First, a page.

Like La 68, Runner Ale isn’t in my Italian craft beers guide, but it’s similarly very drinkable: notably because, unlike many of the Italian craft beers I encounter, it’s not overly strong, at only 4.5% ABV. It’s an (Italian) American Pale Ale. APA style beers seem very popular in the Italian microbrewery scene and, despite me being British, it’s a style I’m really enjoying at the moment. Italian APAs are often light yet full-bodied, tasty without being aggressively bitter or hoppy. And as with the La 68, the Runner Ale’s bottle also comes with a quirky quote, in this case Come tuo avvocato ti consiglio di andare a tavoletta. It’s attributed to Dr Gonzo, Hunter S Thompson’s creation, and I think it means “As your lawyer, I advise you to go to the bar.”

runner ale

Sides and condiments

As you can see, I went the whole hog here and did chips, tartar sauce and mushy peas. I’ll admit the chips were not proper chips. As I don’t have a proper deep-fat fryer or even a pan with a frying basket, I couldn’t be bothered. I’d read up Cloake and discussed proper chips with friends (the knowledgeable Oli Monday saying they were best when “oil-blanched”, frozen, then deep-fried a second time) for my last experiment, but this time I just cut chip shapes and roasted them, without any pre-cooking, with plenty of sunflower oil and salt. They tasted good even if they weren’t proper chips.

nice spread

As for the tartar sauce. I just had to. As I said above, fried food needs condiments. One of things that drives me made about British pubs is getting tartar sauce in those tiny sachets. I need about 10 per meal. So here I made a decent bowlful for the three of us.

Tartar sauce ingredients
1 egg yolk
1 cup / 240g oil (half-half sunflower oil and extra virgin olive oil)
1 teaspoon of Dijon mustard
A good handful of cornichons or gherkins, roughly chopped
A good handful of capers, rinsed, soaked, drained, squeezed out and roughly chopped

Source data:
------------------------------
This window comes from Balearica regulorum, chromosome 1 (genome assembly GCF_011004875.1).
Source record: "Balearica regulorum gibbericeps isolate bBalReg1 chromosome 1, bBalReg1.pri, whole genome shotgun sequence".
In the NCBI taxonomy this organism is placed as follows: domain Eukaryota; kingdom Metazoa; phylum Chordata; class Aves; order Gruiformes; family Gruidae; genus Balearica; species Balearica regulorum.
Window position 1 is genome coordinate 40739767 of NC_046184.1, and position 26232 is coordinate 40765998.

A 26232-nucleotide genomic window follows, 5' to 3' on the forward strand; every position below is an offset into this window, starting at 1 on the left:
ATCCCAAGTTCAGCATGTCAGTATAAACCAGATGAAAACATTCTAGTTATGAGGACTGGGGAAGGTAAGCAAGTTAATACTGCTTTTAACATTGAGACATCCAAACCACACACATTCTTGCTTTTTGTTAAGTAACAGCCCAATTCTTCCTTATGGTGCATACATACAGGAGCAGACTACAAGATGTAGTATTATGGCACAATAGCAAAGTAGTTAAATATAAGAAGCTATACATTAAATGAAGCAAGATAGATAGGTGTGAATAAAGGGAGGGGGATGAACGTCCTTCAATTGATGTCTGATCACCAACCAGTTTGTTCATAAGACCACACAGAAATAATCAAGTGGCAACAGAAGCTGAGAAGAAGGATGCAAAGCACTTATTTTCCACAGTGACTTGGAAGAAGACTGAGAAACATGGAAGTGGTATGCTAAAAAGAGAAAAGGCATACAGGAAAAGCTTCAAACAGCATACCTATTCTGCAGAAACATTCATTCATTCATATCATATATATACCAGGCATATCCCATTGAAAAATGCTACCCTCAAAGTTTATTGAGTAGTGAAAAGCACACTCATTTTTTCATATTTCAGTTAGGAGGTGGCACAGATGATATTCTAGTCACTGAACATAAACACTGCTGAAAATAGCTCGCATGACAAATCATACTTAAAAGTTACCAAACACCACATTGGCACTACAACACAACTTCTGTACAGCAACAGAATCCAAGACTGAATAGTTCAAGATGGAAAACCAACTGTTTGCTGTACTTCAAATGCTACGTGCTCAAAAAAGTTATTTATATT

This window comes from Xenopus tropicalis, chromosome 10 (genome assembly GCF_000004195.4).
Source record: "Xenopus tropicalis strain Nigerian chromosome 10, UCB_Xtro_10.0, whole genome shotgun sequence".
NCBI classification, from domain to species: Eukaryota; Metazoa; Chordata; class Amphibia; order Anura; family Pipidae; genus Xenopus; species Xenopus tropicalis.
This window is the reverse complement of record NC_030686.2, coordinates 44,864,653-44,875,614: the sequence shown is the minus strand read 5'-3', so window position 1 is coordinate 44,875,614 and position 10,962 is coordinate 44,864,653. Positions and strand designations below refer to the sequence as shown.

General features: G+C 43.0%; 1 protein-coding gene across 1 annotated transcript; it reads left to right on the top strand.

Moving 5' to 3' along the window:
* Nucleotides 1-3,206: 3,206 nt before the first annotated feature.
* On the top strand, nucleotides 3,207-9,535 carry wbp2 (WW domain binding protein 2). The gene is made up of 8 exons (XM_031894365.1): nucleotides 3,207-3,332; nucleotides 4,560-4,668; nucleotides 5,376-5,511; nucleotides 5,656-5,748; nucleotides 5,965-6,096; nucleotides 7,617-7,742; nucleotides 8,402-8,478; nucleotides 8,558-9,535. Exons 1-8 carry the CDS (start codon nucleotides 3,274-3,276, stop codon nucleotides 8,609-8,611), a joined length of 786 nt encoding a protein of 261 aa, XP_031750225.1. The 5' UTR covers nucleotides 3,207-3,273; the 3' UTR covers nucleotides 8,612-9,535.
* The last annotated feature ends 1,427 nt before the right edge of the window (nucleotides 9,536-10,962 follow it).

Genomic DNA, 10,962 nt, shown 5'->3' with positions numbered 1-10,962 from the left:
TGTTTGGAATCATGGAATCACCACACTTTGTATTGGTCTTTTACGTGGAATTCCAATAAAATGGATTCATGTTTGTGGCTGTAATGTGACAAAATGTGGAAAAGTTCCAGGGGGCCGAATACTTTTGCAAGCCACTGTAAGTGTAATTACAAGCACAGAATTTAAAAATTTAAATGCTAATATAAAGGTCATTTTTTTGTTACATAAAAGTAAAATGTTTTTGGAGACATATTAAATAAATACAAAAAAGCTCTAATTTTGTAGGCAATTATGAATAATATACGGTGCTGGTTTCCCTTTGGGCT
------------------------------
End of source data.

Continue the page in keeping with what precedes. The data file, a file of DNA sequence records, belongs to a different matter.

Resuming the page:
A good handful of parsley, roughly chopped
Some water, lemon juice and salt and pepper

1 Put the yolk in a bowl and whisk it a little with the Dijon.
2 Start adding the oil, whisking constantly, starting with just a few drops.
3 When the oil and yolk starts to emulsify, you can pour in the oil, whisking continuously.
4 When the mayo starts to thicken, thin it down with lemon juice and water, to taste.
5 Add the cornichons, capers, parsley and taste – your capers could be quite salty still, so you might not need to add more salt.
6 Add more lemon juice to taste.

And last but not least: mushy peas

Years ago, there was a great ad campaign in Britain that called some industrial brand of mushy peas “Yorkshire caviar”. Funny, if not entirely true. The industrial stuff, made with dried marrowfat peas (that is, big old starchy peas, Pisum sativum) rehydrated and dyed green, can be pretty nasty. Homemade mushy peas, however, are delicious.

To serve 3-4

1 About four good handfuls of peas. I used half-half frozen and freshly podded. (It’s the end of peas season here; if it’s not pea season, just use frozen peas.)
(Yes yes, I’m not being very accurate here but I didn’t bother to weigh any of these things. Say about 350-400g)
2 Place the peas in a pan with a good knob of butter, say 30g.
3 Add a handful of fresh mint, roughly chopped.
4 Add enough water to cover then bring to the boil and simmer for about 10 minutes, until the peas are tender.
5 Drain (keeping the cooking water) then puree with a zizzer (er, hand-blender), food processor, or just mash with a work to the desired consistency, adding more of the cooking water as necessary.
6 Add a bit more butter if you fancy it and season to taste with salt. You could add black pepper, but frankly with something so lovely and pea-y and minty, I don’t think it’s needed.

Serve it all together, warm and lovely. With good quality craft beers – chosen according to your taste and the season, naturally.